Witty banter.

What marked characteristic do you find unappealing in a person with whom you are sharing a meal?
Criticism.

i8tonite with Food and Music Writer Jess Bullock & Recipe for Simple Black Bean, Corn, & Tomato Ensalada
Vermonter sandwich

Beer, wine, or cocktail?
Cocktail-y wine.

Your favorite cookbook author?
Lidia Bastianich or Spike Mendelsohn. I like laid back, gracious writing and simple food made delicious.

Your favorite kitchen tool?
A good sound system.

Favorite types of cuisine to cook?
Mediterranean for its simplicity and use of fresh herbs.

Beef, chicken, pork, or tofu?
Depends. What are we drinking?

Favorite vegetable?
Avocado

i8tonite with Food and Music Writer Jess Bullock & Recipe for Simple Black Bean, Corn, & Tomato Ensalada
Detox Smoothie

Chef you most admire?
All of them. It’s a tough gig. My hometown favorite is Rick Bayless. The food is inspired, delicious, and healthy.

Food you like the most to eat?
Anything made with tender loving care is usually wonderful.

Food you dislike the most?
I really hate boiled zucchini.

What is your favorite non-food thing to do?
Walk in the woods and be musical.

Who do you most admire in food?
People who are taking the time to feed and educate lower-income communities with urban gardens. Also doctors who are committed to the proliferation of using food as medicine.

Where is your favorite place to eat?
At my dining table with friends and family.

i8tonite with Food and Music Writer Jess Bullock & Recipe for Simple Black Bean, Corn, & Tomato Ensalada
Crispy Peaches

What is your favorite restaurant?
I pretty much stick to the West Loop in Chicago. I really like La Serina Clandestina mostly because I can’t get enough of Chef John Manion’s kale salad and daily empanada creation, but also it’s just a cool place with a cool vibe and great cocktails. I also love a place called La Luce. It’s super yummy Italian with a great staff. It’s the kind of place you take your grandparents to and visit for hours.

Do you have any tattoos?
No, I’m not that cool.

 

Recipe: Simple Black Bean, Corn, & Tomato Ensalada

i8tonite with Food and Music Writer Jess Bullock & Recipe for Simple Black Bean, Corn, & Tomato Ensalada
Simple Black Bean, Corn, & Tomato Ensalada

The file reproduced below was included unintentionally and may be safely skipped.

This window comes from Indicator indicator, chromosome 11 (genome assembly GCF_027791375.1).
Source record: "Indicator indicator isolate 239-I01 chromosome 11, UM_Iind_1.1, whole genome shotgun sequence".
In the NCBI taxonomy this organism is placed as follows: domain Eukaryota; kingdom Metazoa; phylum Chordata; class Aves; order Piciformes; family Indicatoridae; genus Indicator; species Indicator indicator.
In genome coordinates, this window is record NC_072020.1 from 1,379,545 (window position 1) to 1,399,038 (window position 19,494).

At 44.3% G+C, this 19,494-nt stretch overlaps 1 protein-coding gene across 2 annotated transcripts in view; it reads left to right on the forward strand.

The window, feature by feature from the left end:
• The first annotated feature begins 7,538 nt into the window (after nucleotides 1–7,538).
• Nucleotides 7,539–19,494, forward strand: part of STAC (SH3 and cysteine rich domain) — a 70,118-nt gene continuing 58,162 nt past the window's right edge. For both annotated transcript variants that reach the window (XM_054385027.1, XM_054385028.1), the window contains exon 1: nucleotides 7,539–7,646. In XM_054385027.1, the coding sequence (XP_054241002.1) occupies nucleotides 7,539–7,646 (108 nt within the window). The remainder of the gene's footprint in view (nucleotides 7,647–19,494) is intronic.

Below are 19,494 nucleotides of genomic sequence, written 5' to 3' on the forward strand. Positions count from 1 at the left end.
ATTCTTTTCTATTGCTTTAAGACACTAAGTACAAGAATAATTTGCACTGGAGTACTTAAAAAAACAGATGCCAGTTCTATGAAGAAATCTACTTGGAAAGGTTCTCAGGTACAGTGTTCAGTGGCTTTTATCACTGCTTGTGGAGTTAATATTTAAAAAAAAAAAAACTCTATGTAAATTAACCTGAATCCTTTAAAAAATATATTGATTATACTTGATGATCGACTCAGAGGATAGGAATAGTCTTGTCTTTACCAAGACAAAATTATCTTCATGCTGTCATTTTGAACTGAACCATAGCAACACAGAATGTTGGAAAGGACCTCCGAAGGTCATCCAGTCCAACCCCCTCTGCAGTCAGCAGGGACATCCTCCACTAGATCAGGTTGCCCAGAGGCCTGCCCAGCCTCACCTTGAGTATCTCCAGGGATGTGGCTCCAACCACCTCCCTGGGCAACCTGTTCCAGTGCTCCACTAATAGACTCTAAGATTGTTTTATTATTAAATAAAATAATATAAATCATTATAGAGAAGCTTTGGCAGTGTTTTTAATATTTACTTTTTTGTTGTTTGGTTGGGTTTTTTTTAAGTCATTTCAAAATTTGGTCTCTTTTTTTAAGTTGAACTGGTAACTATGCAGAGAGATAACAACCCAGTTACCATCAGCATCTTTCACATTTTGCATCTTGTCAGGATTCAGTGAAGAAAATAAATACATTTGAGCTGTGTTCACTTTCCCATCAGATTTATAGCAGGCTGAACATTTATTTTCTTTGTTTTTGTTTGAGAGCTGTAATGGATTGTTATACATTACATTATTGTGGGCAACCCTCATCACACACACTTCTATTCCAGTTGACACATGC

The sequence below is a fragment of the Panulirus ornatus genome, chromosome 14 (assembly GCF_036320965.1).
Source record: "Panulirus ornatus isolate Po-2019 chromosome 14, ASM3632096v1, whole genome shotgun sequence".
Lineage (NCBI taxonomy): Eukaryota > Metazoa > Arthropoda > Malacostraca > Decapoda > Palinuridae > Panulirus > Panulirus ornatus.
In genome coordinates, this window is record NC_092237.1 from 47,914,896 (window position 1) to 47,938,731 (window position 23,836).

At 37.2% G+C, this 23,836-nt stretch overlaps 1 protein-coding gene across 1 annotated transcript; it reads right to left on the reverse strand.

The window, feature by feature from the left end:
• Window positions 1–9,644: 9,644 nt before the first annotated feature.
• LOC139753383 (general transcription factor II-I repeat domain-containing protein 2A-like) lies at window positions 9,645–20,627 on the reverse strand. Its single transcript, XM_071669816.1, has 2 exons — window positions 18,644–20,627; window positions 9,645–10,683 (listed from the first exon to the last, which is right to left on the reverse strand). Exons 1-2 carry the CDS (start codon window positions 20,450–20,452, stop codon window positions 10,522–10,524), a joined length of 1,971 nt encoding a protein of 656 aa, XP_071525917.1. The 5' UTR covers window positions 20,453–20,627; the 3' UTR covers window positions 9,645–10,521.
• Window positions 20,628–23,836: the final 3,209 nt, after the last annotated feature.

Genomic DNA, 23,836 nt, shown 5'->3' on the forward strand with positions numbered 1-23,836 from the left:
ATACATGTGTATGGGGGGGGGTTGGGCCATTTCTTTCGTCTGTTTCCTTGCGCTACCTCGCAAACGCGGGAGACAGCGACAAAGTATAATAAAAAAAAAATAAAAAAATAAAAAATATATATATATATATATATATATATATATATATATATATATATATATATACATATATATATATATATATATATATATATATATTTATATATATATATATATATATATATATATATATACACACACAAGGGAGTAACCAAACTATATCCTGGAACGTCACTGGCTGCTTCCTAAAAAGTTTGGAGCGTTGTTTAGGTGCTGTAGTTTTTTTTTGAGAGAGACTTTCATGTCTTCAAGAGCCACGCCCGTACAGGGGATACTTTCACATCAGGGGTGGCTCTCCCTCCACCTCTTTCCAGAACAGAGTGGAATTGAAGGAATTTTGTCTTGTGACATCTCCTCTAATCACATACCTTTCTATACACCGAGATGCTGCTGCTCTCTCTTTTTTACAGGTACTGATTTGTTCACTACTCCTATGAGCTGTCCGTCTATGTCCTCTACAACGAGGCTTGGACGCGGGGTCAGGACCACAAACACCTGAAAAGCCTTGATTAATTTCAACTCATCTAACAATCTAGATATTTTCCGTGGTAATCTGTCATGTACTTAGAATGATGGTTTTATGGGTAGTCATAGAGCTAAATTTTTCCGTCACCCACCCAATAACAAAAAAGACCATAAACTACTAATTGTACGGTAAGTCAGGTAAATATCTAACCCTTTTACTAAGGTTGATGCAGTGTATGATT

6 oz cherry tomatoes
6 oz sweet corn
6 oz cooked black beans
1 palmfull chopped cilantro
1/4 tsp course sea salt
1/2 tbsp agave syrup
1/2 tsp lime juice

Wash and cut cherry tomatoes in half, length-wise. Combine tomatoes, corn and beans into a large bowl. Add 1/2 the cilantro, salt, agave syrup and lime juice. Mix well. Garnish with remaining cilantro. Serve chilled as a salad or with chips as a salsa. Serves 4. Enjoy!

Music Pairing:

This recipe lets the vegetables speak for themselves. The only thing added is salt, lime, cilantro, and syrup. Today’s music pairing is a duo who lets the music speak for itself. No frills. Just two guitars. These two are from Mexico City but got their start in Dublin, Ireland during an eight-year stint playing pubs. They’re what I’d call “flamenco rock.” Both on acoustic guitar, they grew up with flamenco, jazz, and rock – but also love heavy metal, which comes through in their sound. They’ve been performing together since 1999, and have released five studio albums together. They’ve collaborated on movie soundtracks, performed at the White House, and continue to tour around the world. They’re also vegan, so I thought it a good pairing for today’s recipe, which is clearly Mexican-inspired, like the music. Please enjoy Rodrigo y Gabriela, performing live at the 2014 Montreux Jazz Festival.

HAPPY EATING + HAPPY LISTENING!

 

Note: All the gorgeous food photos? Discover the recipes on her site!

The End. Go Eat.

i8tonite: with Erika Lenkert, Creator, EIC of GFF Magazine & Her Best Effing Chicken

i8tonite: with Erika Lenkert, Creator, EIC of GFF Magazine & Her Best Effing ChickenSan Franciscan-born and bred Erika Lenkert is the creator and editor in chief of GFF (Gluten Free Forever) Magazine. She is also a bon vivant, a traveler, a culinary writer, a single mother, and –  importantly – a lover of great food. She says, “I’ve always been a food person. Growing up as a child of a single mother, my mother would take me everywhere to eat, but I also needed to fend for myself in the kitchen. When I was in junior high and high school, I was working as a receptionist, and then cold-calling at another job, but with the money (I earned), I would take myself out to eat.” Even more prescient of her future undertakings, as a child, Lenkert would gather her friends together and they would play how to create a magazine, creating subscription cards along with feature stories

After graduating from UC Berkeley with a degree in English Literature, Lenkert began a career as a freelance writer – and never looked back.  For twenty years, she’s been a food writer for both San Francisco and Los Angeles Magazines and penned prolifically for Food & Wine, InStyle, San Francisco Chronicle, Elle, Travel & Leisure, and numerous other outlets with an approachable but knowledgeable voice. Furthermore, she’s written several books, including Party Girl Primer, Raw with Chef Juliano Brotman,  and The Real Deal Guide to Pregnancy.